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Types of New York Child Custody Plans

Posted on September 17, 2019

Find a New York City child custody plan your family can live with

Divorce is a stressful situation made more difficult by the prospect of losing time with your children.

New York Family Court judges review several factors of your case to determine the best possibly custody plan that serves your child’s best interests. This leads the judge to make any variety of arrangements, including joint and sole legal and physical custody, as well as temporary custody.

Legal custody

Legal custody of a child refers to the right to make decisions regarding the child’s care, especially involving health, education, religious upbringing and other important decisions. Typically, a judge will award joint legal custody, which means that both parents have an equal say and must agree on the decisions made on behalf of the child.

If a judge is convinced that such agreement is not possible, the ruling may be that sole legal custody is in the child’s best interests. In that case, only one parent has the right to make major decisions for the child. Here, the non-custodial parent may be informed of any issues involving the child, but he or she does not have decision-making power.

In New York State, neither parent is automatically determined to have legal or physical custody. The attorneys and courts look for the right mix of caretaking for each family and child. It is of the utmost importance you retain the counsel of a skilled, strategic New York matrimonial lawyer to protect your rights.

Physical custody

Physical custody or residential custody refers to the physical care of a child and where the child lives and spends time. Joint physical custody means that each parent has 50% custody; in other words, the child spends an equal amount of time with both parents. If one parent is awarded sole physical custody, it means that the child spends more than 50% of his or her time with one parent and he or she is the primary caregiver. The other parent is awarded visitation or what is currently referred to as “parenting time.” If the parent with sole custody wants to relocate far from where the family lived, that parent must either get permission from the court or the other parent resulting in either a court order or a custody modification agreement.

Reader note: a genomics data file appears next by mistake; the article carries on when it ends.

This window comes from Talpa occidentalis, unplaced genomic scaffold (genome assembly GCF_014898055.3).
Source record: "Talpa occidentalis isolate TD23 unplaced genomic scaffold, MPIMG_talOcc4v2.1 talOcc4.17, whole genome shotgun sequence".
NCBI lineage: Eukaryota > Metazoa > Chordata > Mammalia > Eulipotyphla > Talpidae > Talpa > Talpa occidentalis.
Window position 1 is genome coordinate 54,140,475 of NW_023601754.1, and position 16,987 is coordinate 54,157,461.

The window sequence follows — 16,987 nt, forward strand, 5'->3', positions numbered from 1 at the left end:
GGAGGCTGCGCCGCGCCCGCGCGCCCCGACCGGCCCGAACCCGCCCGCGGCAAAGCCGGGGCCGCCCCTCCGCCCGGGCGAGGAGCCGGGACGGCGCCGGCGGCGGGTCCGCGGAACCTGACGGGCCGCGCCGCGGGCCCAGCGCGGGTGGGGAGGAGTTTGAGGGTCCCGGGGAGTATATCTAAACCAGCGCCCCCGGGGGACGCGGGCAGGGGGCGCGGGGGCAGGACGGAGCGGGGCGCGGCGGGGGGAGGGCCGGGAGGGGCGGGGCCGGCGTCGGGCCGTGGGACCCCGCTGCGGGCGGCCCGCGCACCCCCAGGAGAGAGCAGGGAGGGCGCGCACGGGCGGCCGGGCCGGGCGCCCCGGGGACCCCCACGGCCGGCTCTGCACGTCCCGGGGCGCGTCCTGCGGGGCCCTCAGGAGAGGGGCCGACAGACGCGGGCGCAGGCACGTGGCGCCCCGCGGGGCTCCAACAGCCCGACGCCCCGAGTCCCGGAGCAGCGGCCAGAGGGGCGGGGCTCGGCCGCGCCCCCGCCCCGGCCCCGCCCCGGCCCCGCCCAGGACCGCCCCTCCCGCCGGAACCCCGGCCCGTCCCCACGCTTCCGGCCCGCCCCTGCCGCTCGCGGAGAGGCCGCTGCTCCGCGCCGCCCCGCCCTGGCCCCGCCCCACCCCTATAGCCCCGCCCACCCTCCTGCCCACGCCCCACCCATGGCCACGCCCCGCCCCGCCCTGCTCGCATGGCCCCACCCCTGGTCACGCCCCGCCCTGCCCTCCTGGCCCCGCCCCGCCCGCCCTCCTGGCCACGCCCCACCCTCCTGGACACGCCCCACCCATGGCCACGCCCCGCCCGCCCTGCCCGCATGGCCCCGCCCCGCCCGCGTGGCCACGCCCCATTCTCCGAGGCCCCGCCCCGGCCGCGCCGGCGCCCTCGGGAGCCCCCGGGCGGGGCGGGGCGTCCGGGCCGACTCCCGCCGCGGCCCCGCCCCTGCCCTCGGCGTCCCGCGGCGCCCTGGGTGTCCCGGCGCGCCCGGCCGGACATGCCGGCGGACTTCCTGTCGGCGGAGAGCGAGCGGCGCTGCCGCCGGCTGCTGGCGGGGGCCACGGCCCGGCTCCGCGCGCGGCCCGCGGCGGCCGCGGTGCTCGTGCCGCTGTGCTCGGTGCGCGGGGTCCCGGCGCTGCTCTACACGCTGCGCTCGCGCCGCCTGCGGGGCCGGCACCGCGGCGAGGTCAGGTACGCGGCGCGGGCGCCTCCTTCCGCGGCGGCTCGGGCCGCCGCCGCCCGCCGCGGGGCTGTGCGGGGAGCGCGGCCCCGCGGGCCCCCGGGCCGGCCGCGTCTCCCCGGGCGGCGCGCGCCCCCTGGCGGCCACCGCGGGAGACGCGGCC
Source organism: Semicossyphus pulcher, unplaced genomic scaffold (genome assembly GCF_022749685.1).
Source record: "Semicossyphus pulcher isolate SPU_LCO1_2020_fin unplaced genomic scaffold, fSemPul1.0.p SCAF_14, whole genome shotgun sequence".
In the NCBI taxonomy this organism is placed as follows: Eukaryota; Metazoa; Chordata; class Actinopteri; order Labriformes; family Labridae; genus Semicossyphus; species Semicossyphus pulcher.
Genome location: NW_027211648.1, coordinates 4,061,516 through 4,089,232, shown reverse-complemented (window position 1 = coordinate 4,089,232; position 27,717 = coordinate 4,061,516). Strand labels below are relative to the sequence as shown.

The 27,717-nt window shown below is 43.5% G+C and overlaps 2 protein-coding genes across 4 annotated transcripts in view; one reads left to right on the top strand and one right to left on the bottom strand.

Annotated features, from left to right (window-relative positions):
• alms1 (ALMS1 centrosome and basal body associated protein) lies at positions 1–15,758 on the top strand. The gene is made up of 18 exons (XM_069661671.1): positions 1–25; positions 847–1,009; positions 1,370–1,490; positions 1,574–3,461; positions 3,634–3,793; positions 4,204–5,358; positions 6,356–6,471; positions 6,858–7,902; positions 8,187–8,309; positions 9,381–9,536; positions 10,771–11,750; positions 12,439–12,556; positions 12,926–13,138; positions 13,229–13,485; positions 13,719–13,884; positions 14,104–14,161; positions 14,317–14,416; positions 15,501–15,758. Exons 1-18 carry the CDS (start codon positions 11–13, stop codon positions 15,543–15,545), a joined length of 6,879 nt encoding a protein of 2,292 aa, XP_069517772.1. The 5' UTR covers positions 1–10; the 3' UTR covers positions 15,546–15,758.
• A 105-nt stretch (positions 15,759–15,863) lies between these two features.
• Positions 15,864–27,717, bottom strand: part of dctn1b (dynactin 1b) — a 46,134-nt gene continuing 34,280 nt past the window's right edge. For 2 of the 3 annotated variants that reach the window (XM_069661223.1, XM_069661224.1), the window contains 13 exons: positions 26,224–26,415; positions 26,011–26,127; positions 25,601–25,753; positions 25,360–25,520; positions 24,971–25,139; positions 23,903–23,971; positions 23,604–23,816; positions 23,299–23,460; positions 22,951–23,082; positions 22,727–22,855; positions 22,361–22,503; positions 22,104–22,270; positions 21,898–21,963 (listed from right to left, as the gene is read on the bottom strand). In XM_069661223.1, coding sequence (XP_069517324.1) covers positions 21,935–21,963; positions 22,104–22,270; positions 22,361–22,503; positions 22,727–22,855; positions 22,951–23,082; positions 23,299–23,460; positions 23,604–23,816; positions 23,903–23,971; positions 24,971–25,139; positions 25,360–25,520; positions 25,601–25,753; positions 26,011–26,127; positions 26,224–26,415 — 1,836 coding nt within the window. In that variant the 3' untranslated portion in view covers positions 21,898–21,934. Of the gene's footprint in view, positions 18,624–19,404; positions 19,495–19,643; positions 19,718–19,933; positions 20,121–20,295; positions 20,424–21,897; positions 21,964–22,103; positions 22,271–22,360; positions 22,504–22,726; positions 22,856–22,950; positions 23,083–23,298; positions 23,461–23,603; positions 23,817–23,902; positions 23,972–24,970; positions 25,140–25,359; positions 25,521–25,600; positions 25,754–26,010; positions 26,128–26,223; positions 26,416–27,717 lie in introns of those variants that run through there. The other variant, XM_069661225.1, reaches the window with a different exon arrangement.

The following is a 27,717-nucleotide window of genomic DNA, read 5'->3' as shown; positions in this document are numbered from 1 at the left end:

Temporary child custody in New York

During divorce proceedings, a temporary custody order may be in place. As divorces can last anywhere from several months to more than a year depending on the specifics of the case, a parenting or visitation schedule may be established until the divorce agreement is finalized. Temporary emergency custody of a child may be legally granted if a child was abandoned in New York State or there is an emergency issue regarding the safety and protection of the child.

Custody and paternity

If paternity is in question, a father may not have legal rights to his child. This may arise in situations where parents were not married and parties did not sign an Acknowledgement of Paternity form. Grandparents by statute may apply for an order of visitation. Siblings and other relatives have no rights in New York to visitation or custody unless extraordinary circumstances exist such as abandonment and parental unfitness. In that case, the relative must also prove such an arrangement is in the child’s best interests.

Modifying a child custody order

Although modifications are possible, New York City child custody agreements are not easily changed. Violations of a custody order can lead to criminal charges, fines, and other negative consequences. There must be a significant change in circumstances to warrant a child custody modification. It is extremely important that you give the first draft your best shot.

Contact us to preserve your parental rights in New York City

The decisions regarding the care of your children should not be left up to chance. Make sure your parenting rights are protected with experienced matrimonial law attorneys on your side. The law offices of Vivien I. Stark, P.C. have over 30 years of experience in divorce and family law in New York City and the surrounding areas. Contact our office online or call (212) 349-1600 today to schedule your initial consultation.

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